I was just a kid, really. Old enough to vote, but a certified juvenile with a Michigan farm upbringing that exuded a hayseed naiveté. It could have been tattooed on my forehead and been equally as obvious.

After my best attempt at being a jock in East Lansing and a stint in the Navy (our side) watching the original A-bomb test at Bikini Island, I got serious. If that's what you call selling used cars in Midland, MI. It all began to shape up in sales at Dow Chemical and later at McGraw-Hill in publishing.

My big break came in 1961 when McGraw-Hill didn't think much of the "fleet and leasing" magazine idea I offered them. It looked promising to me so I then became a poor, struggling entrepreneur with this publication.

Armund Scheon and Zollie Frank at Wheels were encouraging; so was Hubert Ryan at Hertz. Howard Cook at Ford believed in me and the idea and was my initial mentor cracking the Detroit ad budgets (hallelujah and salvation).

There were "fun-doing-business-with" people early on that only a handful of you will remember. But, fleet dealers like Bud Morrison, Bob McGarvey, Don Fenton, Pierce Walsh, and Eddie Jacob at ARI were all known to "buy a round."

John Blessing (McCullagh Leasing) helped me break into the then-sacred AALA inner circle. Bud Grossman (Gelco) was especially supportive. Hal Barton (Chrysler) and George Frink (GM) let me lean on them. Bob Brown, our Detroit connection, became my closest friend.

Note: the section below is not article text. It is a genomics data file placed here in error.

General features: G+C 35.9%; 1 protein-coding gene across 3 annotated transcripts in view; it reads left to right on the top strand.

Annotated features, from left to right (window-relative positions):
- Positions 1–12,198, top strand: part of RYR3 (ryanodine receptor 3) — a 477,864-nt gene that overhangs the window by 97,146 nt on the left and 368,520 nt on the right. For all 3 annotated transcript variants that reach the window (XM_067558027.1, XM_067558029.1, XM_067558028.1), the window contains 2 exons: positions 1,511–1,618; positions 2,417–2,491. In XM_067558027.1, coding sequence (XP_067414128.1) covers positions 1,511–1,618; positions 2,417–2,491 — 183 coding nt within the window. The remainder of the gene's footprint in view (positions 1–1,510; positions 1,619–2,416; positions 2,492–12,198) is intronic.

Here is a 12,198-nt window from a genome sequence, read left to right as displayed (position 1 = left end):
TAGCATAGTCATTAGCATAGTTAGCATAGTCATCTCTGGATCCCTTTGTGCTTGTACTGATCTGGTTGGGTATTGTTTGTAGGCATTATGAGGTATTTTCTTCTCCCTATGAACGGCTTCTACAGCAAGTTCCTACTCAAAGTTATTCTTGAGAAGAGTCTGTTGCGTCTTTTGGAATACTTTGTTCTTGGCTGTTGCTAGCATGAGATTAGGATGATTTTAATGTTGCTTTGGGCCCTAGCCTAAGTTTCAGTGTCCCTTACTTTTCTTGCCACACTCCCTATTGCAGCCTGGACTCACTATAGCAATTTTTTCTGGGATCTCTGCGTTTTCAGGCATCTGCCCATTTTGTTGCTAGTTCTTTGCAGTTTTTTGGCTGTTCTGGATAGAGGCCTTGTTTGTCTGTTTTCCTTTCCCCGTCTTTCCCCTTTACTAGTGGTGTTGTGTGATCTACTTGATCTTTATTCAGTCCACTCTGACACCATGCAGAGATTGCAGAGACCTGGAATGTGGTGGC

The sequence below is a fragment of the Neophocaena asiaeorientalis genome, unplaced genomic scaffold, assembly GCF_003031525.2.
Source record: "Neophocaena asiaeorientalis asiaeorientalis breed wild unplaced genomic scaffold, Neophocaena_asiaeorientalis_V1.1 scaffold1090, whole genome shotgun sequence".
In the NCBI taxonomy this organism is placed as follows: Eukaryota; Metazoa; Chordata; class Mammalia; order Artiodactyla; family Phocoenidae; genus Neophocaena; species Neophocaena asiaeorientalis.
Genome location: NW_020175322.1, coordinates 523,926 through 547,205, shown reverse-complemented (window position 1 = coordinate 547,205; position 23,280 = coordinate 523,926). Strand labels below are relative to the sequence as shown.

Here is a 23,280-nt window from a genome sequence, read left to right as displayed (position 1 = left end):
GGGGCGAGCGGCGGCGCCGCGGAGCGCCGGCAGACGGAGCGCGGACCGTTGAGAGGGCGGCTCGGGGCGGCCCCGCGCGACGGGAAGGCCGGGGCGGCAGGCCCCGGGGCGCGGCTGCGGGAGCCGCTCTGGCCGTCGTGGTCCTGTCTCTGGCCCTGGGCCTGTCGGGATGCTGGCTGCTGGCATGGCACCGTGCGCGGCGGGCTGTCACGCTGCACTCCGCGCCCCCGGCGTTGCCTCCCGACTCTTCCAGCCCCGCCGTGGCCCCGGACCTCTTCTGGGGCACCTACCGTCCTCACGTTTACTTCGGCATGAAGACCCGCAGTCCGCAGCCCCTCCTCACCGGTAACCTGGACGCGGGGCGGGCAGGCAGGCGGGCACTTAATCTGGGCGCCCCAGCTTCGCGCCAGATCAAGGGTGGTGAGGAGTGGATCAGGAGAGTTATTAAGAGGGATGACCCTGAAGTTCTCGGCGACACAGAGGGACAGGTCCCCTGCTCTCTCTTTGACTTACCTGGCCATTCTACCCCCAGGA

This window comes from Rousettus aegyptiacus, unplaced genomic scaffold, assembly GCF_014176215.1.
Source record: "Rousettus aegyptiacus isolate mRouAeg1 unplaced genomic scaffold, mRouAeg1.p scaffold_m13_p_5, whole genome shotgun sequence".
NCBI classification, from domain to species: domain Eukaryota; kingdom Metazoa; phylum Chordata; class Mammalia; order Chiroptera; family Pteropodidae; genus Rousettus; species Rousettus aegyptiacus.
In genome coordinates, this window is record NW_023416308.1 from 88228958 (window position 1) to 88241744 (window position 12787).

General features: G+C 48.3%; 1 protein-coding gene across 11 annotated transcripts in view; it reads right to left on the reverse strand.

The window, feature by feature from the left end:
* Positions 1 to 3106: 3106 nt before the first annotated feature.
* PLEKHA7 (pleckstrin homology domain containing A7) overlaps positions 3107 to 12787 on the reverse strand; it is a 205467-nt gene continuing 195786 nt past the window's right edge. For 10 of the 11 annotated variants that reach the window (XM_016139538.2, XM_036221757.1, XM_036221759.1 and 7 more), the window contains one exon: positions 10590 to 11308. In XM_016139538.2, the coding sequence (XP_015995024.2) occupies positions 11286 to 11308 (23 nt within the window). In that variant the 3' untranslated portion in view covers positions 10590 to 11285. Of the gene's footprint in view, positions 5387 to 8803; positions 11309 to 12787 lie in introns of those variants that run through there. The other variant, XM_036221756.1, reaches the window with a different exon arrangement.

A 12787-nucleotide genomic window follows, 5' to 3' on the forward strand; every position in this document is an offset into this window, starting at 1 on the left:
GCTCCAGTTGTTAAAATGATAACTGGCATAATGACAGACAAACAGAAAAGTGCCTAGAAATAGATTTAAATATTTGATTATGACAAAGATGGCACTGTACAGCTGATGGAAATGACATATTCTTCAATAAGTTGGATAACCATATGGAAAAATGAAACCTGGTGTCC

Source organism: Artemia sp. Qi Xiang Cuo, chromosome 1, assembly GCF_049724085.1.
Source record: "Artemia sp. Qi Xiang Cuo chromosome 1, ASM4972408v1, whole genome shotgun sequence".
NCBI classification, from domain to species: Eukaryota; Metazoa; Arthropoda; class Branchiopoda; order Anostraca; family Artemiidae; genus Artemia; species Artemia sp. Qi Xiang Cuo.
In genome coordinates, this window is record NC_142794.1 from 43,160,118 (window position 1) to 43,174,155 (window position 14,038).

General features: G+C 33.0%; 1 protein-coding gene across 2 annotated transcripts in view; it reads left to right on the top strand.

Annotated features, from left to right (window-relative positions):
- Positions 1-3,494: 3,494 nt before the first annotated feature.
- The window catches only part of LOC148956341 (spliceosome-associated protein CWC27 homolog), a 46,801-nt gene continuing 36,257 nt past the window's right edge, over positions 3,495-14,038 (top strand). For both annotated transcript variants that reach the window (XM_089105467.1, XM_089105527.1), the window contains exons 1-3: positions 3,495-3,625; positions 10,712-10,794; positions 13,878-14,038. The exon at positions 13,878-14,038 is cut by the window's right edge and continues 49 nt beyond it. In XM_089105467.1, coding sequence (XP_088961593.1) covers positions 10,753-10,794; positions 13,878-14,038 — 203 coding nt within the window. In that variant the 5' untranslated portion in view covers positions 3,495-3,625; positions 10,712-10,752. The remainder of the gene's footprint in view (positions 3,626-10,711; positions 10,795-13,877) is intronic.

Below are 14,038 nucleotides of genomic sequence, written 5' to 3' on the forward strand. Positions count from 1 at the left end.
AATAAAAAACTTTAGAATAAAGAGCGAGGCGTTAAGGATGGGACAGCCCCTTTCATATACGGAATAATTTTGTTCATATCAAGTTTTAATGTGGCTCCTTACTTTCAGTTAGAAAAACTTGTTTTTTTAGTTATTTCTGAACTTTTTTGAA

Rewarding relationships evolved with industry icons like Bob McCurry (Toyota), Dick Recchia (Mitsubishi), Dick Colliver (Honda), John Rock (Olds), and others like Lee Iacocca and Dave Power lent meaning.

Also, there were dozens of fleet managers of the George Weimer, Patsy Mance vintage, who tutored and counseled me.

My greatest satisfaction is to talk the "car business" with the veterans who made things happen from creative gut reactions and enjoyed it. There may have been two-martini lunches, but you got the business and earned it. Every account got added value and nobody screwed with your accounts.

Some have asked me if I notice any difference over those 35 years. Hell yes I do!

Now, it's strictly by the book. And I'm not certain that the accounts are receiving as much real value. Recently, I listened to a forum of top professional fleet managers. Today, it is evident; they'd switch major suppliers (management companies and primary factory vehicle suppliers) for $1.50/mo. or $5 a car. Am I the only one who believes that a degree of loyalty can bring vital hidden residuals?

I cannot keep from asking myself just how objective or subjective can the buyer/account be about quality and quantity of services rendered (or almost rendered, or reluctantly rendered)?

In those early '60s, even without the technologies we currently possess, account reps gave 110 percent for the client. And the nets weren't that much different than they are today.

The striking contrast was that everyone sincerely enjoyed what they did, extracted loyalty and friendship with accounts, and went home proud and satisfied virtually every night. And looked forward to the next day.

So much for nostalgia. It's been a great 35-year run.